Stephen McPartland is Member of Parliament for Stevenage and has written to the Chief
Executives of all the FTSE 100 companies to ask them individually if they are
willing to pledge their support for corporate tax transparency and if they will
support a new international accountancy standard for country-by-country
reporting. The responses are being published at www.taxchallenge.co.uk so that the
general public know which FTSE 100 companies are willing to sign up to tax
transparency and which are not. Follow Stephen on Twitter.
I took up the initiative after meeting
Christian Aid supporters when the Tax Justice Bus visited Stevenage. The
tax justice campaigners believe that tax dodging by international companies
costs the UK around £35 billion and developing countries an estimated
$160billion per year. Just imagine the dramatic difference such a huge sum of
money would make if it was available to invest in public services,
infrastructure and other vital services essential for economic growth.
I know that Governments from all around the world will agree with the sentiment
of greater tax transparency, but they will struggle to introduce it as every
nation competes in the global race. Despite the best of intentions, I believe
that in the end it will be up to the companies themselves to lead the way and
they will only do that if their customers-the British public-drag them kicking
and screaming towards tax transparency and a fairer tax system for us all.
I set up www.taxchallenge.co.uk to
give everyone an opportunity to sign a petition calling for greater tax
transparency and to publish all the responses I receive so that everyone will
know which FTSE 100 companies are willing to sign up to tax transparency and
which are not.
The responses from the FTSE100 companies have been wide-ranging but generally
disappointing. HSBC has offered to help design a tax transparency standard, BT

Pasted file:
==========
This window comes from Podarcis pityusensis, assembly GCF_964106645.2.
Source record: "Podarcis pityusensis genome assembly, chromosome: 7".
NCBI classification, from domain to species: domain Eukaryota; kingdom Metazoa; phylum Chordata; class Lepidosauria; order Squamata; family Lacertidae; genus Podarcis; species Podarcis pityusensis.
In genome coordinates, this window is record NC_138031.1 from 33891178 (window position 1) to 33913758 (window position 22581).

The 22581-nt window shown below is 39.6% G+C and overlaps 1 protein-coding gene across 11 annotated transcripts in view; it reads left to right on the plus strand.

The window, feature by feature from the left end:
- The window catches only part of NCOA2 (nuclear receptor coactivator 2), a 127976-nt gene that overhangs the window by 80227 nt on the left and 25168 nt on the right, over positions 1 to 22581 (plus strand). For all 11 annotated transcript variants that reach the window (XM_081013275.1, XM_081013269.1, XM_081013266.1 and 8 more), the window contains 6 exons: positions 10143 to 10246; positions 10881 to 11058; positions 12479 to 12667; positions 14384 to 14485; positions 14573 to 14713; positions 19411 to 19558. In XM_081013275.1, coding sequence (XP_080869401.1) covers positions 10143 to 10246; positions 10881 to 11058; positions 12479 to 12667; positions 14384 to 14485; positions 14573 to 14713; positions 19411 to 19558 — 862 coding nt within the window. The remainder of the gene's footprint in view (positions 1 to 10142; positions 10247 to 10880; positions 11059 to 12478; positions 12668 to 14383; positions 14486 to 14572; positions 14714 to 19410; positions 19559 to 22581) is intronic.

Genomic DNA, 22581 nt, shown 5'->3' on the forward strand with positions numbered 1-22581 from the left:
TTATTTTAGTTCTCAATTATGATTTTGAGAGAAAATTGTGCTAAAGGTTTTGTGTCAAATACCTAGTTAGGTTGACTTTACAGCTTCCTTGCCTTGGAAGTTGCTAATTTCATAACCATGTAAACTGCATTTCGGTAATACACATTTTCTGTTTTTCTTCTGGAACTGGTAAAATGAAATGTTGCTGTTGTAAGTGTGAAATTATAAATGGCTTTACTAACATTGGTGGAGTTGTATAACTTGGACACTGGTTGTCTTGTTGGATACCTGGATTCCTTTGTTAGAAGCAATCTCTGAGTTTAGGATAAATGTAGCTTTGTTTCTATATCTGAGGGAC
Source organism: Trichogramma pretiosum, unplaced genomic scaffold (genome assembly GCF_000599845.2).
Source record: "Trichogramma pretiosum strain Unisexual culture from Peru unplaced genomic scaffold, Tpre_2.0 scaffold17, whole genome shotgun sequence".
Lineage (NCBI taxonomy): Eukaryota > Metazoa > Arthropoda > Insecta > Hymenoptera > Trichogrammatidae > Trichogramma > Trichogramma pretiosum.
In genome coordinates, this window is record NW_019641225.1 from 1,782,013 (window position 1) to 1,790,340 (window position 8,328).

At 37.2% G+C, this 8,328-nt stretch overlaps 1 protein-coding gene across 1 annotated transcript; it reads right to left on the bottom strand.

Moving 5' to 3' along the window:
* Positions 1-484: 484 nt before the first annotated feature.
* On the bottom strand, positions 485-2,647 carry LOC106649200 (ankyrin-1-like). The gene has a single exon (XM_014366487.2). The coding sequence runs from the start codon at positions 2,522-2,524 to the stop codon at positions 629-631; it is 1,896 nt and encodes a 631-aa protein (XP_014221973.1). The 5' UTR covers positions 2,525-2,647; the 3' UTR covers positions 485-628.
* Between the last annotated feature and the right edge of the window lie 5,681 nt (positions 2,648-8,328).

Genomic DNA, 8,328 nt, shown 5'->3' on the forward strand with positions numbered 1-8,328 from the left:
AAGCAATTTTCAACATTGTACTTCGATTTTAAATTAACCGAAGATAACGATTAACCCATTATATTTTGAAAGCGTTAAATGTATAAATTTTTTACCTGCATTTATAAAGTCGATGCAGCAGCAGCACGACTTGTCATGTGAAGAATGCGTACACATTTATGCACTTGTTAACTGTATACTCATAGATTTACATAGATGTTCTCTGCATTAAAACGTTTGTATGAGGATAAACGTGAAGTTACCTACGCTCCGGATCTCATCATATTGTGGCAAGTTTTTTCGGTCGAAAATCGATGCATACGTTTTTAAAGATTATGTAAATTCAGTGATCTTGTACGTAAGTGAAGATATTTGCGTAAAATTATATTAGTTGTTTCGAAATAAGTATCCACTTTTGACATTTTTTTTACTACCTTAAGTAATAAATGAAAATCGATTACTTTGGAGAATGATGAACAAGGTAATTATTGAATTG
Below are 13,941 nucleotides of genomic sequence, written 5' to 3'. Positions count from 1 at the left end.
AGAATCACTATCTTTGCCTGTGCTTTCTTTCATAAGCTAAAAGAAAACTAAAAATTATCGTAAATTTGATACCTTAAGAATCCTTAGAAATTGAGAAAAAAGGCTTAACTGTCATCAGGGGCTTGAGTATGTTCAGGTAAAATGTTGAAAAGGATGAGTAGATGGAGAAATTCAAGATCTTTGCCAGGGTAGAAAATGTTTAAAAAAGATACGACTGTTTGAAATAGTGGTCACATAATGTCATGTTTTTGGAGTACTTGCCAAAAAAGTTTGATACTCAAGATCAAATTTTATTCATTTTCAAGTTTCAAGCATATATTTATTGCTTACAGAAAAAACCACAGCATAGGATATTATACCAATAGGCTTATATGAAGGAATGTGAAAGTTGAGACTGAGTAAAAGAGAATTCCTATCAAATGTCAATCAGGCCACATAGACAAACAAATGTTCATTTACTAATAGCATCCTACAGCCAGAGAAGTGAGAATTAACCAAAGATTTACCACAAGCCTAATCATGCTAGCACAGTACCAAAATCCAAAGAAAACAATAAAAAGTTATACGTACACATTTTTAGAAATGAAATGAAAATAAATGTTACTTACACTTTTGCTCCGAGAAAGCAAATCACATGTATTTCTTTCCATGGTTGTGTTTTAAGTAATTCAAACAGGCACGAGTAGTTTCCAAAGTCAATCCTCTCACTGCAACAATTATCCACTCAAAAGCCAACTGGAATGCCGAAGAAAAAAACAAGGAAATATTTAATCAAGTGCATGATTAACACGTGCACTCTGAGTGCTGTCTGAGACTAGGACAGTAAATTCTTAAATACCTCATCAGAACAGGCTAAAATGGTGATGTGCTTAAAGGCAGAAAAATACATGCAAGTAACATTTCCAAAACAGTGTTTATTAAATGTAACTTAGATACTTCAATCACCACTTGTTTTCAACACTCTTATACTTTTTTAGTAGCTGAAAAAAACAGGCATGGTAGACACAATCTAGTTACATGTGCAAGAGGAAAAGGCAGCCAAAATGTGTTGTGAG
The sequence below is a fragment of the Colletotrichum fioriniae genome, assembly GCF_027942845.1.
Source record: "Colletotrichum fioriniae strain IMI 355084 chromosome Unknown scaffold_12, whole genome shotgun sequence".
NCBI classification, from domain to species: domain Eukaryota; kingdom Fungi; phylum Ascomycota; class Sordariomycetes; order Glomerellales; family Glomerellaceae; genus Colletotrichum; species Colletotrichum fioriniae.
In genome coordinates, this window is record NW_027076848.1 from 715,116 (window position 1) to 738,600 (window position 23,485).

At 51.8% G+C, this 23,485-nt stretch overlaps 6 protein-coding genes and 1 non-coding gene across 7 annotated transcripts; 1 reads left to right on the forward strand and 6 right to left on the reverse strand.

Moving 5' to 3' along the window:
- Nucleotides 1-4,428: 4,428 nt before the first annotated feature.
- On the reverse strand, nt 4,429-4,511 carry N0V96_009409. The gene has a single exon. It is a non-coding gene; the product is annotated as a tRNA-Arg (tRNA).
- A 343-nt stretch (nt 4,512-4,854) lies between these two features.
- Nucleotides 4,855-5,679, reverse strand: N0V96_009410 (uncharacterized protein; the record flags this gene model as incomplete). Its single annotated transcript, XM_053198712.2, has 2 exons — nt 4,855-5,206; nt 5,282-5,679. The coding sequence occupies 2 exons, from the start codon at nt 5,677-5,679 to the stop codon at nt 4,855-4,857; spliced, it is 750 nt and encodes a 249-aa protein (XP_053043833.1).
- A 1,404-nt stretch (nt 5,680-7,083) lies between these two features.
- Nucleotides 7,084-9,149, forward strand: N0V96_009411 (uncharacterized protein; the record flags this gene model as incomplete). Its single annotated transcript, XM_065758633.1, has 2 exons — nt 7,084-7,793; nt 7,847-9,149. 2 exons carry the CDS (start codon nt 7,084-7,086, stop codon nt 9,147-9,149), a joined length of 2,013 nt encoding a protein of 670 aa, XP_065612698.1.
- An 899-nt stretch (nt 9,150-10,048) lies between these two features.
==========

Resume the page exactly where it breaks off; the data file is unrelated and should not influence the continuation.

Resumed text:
and others have welcomed the transparency initiative – although not the new
accounting standard – and Hargreaves Lansdown has questioned the value that it
receives for the taxes that it pays. On a more positive note the Chief
Executive of Sainsbury's agreed that consumers are best placed to encourage
companies to pay the tax they are supposed to, as they can vote with their
wallets if they do not think the company is making a fair contribution to society.
Capita stated they were both interested and supportive of establishing a new
international accounting standard. Morrisions suggested that the Government
should force all companies to disclose their corporation tax payments in the
UK. The refreshingly honest response from Aggreko summed up what many other
companies felt, that they were paying lots of tax and probably more than needed
but felt greater tax transparency was a 'lousy idea'.
I could go on, but the general thrust is pretty simple – the biggest companies
in Britain believe they all honestly pay their taxes and make a huge
contribution to the economy by employing people who have to pay taxes. The
majority of responses so far clearly show that they are not prepared to be
proactive and will only comply with the laws as they stand. Unfortunately,
fancy corporate lawyers can blur the lines between tax avoidance and tax
evasion, but it is clearly wrong, illegal and unfair to the rest of society.
I will keep publishing the responses at www.taxchallenge.co.uk and let the public decide individually whether the biggest companies in Britain
really care about the poorest in our society, at home and abroad. From the
responses I have received so far, I am not convinced they do care.